For a while now, I've been using SCons to build NetCrypto, and a few days ago, I stumbled upon CMake, which is basically a multiplatform Makefile creator, and I'm starting to wonder if I should switch. CMake looks pretty good and seems to do a pretty good job as far as I can tell, but that will actually remain to be seen. Thing is, to meet my goals, which is to have NetCrypto build on OpenVMS as well, whatever I use will need to be ported, and I've a hard time deciding which would be the easiest. Also, I've a hard time with Python, which is what SCons is made in.

Don't get me wrong, SCons has a cool concept with build recipes made in Python, but that also makes it hard to extend when needed, as there are a gazillion classes to go through when something goes wrong, and quite a bit of confusion when trying to debug anything and then ending up somewhere deep in a file system node layer and wondering how the hell you triggered that particular exception.

As far as I understand the docs for CMake, it basically implements some kind of script language to make configuration tests, define what goes where and just do it. Looks simple enough, and extending it is done by writing another of those scripts, often using very well defined file names.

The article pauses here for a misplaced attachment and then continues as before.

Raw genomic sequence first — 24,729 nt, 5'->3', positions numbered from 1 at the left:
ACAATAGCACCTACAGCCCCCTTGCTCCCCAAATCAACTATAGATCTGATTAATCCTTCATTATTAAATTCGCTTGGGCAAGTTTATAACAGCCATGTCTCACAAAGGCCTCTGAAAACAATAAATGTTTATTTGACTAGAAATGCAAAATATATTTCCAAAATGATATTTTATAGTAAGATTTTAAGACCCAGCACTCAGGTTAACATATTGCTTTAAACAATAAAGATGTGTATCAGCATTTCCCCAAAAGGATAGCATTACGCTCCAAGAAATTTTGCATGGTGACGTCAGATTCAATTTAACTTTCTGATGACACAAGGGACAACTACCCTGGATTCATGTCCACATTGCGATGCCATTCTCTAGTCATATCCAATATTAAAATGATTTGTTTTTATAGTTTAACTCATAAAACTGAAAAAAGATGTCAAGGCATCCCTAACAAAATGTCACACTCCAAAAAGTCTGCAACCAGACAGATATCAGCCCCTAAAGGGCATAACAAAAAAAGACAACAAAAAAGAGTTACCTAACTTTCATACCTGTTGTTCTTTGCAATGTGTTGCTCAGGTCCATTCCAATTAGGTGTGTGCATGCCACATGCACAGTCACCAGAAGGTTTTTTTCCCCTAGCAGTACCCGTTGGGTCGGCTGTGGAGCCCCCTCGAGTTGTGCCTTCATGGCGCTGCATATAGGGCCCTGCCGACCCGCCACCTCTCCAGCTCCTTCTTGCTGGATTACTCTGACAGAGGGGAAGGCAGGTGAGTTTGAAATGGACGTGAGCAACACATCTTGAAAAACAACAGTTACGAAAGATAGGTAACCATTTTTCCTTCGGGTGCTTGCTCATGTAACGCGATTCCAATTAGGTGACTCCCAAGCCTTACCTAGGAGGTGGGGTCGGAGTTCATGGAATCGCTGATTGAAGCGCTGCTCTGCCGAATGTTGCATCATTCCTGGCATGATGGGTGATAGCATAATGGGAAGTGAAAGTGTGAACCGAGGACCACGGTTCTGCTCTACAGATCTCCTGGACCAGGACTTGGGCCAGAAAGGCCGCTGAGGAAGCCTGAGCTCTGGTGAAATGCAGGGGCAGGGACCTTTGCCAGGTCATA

So I don't know, it looks like CMake is a bit more mature. On the other hand, I shouldn't be surprised. After all, the latest release of CMake is version 2.2.3, while SCons is at version 0.96.1, with 0.97 being around the corner. It indicates that CMake has been through a lot more (or that Kitware Inc wants to make it look that way :-) ), which in itself leads to a certain level of maturity. On the other hand, if you look at the timeline for both projects, it looks like they both started around August 2000, with Another way to look at SCons leaning on Cons and CMake leaning on something called pcmaker, which I know nothing about.

Basically, it's hard to decide, and I need to use something that I feel I can trust fully to invest my time in and to stay with for a while. Wallowing between the two is just counterproductive. I'd appreciate any help from outside people in this, especially good advice.

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